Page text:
NSF Awards 28 Grants For Learning And Intelligent Systems

October 03, 1997

The National Science Foundation (NSF) has awarded a series of 28 new grants worth over $22.5 million for research in Learning and Intelligent Systems (LIS) -- a broad range of studies that could lead to rapid and radical advances in how humans learn and create.

Interdisciplinary teams of researchers from around the country will undertake the projects. Their combined efforts will help develop a deeper understanding of how learning occurs in humans, animals and artificial systems.

Researchers will also explore how to develop new learning methods that integrate linguistic, behavioral, biological, cognitive and educational approaches with new interactive, collaborative and multisensory technologies.

The grants represent the first leg of a three-component NSF investment in Knowledge and Distributed Intelligence (KDI).

"We have gained access to widely distributed sources of information, which is a major accomplishment for human civilization," said Neal Lane, NSF director.

"Access is one thing, however. Intelligently absorbing, refining and analyzing his information to glean useful knowledge is quite another. This is what represents the driving force behind NSF's efforts in KDI," Lane told a group at the National Academy of Sciences last week.

Researchers will try to understand and formulate solutions to such questions as: What kinds of knowledge or skills can actually be learned? How do humans learn? How do other living beings learn? Can artificial systems learn? What kinds of knowledge do they produce?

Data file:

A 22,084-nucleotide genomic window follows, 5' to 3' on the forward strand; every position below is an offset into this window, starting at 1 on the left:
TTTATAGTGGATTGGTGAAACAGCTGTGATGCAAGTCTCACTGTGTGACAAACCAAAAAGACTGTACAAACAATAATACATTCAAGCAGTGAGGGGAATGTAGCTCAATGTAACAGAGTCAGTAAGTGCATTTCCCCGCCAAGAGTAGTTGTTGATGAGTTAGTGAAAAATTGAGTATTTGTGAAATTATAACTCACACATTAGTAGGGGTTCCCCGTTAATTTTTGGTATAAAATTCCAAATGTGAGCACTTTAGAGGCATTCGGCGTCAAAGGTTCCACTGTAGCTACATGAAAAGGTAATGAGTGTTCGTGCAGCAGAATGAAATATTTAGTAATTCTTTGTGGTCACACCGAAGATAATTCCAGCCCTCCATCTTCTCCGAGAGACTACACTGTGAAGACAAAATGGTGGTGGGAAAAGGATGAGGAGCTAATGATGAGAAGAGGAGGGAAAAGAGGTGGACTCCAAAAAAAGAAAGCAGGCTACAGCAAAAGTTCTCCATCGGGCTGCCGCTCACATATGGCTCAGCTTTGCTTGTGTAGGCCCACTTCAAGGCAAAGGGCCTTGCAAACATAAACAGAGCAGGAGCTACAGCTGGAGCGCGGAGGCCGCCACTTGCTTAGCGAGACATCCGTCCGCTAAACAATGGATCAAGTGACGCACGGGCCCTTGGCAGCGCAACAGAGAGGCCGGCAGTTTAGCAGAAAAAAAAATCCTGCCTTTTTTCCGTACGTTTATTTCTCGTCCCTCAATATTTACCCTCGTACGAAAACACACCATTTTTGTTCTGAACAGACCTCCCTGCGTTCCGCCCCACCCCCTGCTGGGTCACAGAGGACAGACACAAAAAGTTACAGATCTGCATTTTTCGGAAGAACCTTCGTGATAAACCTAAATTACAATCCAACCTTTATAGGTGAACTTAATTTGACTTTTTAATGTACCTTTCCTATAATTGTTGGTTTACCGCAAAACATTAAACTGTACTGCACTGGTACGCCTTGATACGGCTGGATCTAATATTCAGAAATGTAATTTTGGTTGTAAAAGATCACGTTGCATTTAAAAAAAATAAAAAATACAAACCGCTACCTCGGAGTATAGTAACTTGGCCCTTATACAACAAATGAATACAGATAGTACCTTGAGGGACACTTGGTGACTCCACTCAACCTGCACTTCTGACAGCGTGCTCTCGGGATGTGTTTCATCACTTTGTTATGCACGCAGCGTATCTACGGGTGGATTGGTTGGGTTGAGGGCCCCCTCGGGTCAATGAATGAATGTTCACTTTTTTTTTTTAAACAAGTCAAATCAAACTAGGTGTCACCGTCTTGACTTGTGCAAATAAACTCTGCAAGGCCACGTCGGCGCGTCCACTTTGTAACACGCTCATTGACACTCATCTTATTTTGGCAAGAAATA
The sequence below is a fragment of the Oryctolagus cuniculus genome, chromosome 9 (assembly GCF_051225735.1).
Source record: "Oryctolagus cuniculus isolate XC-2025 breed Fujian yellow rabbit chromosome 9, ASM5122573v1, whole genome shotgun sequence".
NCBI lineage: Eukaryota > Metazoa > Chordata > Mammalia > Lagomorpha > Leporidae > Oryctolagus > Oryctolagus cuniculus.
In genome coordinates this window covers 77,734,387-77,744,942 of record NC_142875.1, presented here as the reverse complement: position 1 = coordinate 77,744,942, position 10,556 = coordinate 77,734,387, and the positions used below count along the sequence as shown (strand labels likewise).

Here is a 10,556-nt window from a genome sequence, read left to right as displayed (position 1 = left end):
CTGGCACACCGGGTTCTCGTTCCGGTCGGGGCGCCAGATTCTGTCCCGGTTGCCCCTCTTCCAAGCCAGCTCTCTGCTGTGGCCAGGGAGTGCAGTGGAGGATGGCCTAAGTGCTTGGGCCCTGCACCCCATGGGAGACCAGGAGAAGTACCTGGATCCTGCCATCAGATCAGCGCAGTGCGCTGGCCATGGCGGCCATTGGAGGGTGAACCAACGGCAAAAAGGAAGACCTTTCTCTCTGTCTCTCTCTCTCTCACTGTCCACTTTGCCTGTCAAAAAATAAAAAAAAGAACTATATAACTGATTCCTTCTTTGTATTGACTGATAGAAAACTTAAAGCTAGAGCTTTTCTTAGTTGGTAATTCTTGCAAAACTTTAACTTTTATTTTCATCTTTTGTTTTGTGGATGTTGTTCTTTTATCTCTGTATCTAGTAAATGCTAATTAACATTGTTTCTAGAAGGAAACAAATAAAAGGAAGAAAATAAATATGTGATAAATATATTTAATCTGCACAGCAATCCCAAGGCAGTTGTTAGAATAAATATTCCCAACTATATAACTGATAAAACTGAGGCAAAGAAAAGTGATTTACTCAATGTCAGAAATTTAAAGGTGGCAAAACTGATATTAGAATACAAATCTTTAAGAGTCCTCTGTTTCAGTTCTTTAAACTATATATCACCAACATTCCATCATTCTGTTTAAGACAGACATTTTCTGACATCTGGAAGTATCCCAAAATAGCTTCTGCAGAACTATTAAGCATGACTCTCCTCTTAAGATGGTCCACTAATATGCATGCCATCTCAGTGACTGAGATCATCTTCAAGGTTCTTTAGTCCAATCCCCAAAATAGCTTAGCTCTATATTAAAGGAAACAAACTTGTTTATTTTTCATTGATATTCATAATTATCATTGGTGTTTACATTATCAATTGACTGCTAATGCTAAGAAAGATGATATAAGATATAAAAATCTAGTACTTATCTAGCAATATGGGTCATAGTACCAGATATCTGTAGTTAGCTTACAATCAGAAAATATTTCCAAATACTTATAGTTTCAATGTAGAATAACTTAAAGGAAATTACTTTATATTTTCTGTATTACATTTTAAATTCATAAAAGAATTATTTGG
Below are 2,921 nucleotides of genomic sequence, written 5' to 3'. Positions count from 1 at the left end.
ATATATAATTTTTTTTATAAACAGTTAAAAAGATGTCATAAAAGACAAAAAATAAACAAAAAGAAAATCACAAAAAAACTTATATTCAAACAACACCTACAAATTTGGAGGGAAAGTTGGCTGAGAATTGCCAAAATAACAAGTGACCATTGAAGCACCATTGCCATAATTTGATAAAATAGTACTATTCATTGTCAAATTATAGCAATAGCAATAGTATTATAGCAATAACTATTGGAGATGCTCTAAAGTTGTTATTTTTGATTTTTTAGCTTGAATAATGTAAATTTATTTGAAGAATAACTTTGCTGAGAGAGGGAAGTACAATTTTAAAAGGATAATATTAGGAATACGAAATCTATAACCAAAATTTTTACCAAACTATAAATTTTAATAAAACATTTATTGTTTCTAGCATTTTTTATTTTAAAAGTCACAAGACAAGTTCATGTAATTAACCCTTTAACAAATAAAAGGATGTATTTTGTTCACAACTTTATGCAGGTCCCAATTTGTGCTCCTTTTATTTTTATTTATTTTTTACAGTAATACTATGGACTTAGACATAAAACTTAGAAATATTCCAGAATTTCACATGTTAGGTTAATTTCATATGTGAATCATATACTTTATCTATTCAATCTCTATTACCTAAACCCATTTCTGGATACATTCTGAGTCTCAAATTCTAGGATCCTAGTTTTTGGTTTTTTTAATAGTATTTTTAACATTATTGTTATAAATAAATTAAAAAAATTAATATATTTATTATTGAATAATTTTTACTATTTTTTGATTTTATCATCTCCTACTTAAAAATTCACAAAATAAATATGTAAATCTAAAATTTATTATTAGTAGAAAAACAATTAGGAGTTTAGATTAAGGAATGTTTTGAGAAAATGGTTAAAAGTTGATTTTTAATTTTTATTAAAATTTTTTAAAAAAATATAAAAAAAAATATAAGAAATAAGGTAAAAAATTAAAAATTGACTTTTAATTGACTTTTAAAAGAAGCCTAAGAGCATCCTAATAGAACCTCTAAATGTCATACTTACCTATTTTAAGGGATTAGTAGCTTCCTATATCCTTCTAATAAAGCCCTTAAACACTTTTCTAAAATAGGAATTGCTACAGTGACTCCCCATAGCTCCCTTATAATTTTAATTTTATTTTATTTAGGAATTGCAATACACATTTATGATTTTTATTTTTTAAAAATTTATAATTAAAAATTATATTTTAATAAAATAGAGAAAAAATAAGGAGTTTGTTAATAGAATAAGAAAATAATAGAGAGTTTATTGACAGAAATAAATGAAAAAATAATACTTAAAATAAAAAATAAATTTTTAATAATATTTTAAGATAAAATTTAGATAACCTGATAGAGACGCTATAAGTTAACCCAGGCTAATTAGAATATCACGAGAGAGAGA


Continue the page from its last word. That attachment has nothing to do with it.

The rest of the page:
Six NSF directorates are collaborating on the LIS initiative, covering areas of engineering, computer and information sciences, mathematical and physical sciences, biological sciences, social and behavioral sciences and education.

"We are reminded by many historical examples that knowledge resides in different dialects, alphabets and character sets. Improving our access to this base of knowledge is a daunting, but exciting scientific opportunity," Lane said. The result of these efforts, he added, "would yield a resource whose value to our society, especially to future generations, truly would defy measurement."

In this first leg of the KDI process, researchers exploring LIS will tap into how learning is best accomplished through a combination of learning and research tools and experimental technology test beds.

"It is important to a society characterized by rapid changes in the complexity of human learning and information interactions that we find ways to more fully understand them, and support learning, creativity and productivity through natural and artificial systems," Luther S. Williams, NSF's assistant director for education and human resources, said. "The reasons for which we undertake these research initiatives are both practical and strategic to our society and economy," said Williams, who is the lead coordinator for this part of the KDI initiative.

Future research will explore integration of knowledge from different sources and the tools needed to model, simulate, analyze and understand complicated phenomena, as well as how to deal with massive volumes of data in real time.

* Projects "Biological Basis for Incremental Learning" and "Invention Strategies that Promote Learning" include investigators from University of Pittsburgh

** Project "Learning and Adaptation in the Primate Oculomotor System" includes investigators from Caltech.

*** Includes two projects - one is a Center for Learning Technology which includes investigators from the Chicago and Detroit Urban Systemic Initiatives (reform programs in math and science education at urban K-12 schools), and the University of Michigan.

**** The "Center for the Study of Tutoring" project includes investigators from Carnegie-Mellon University.


National Science Foundation

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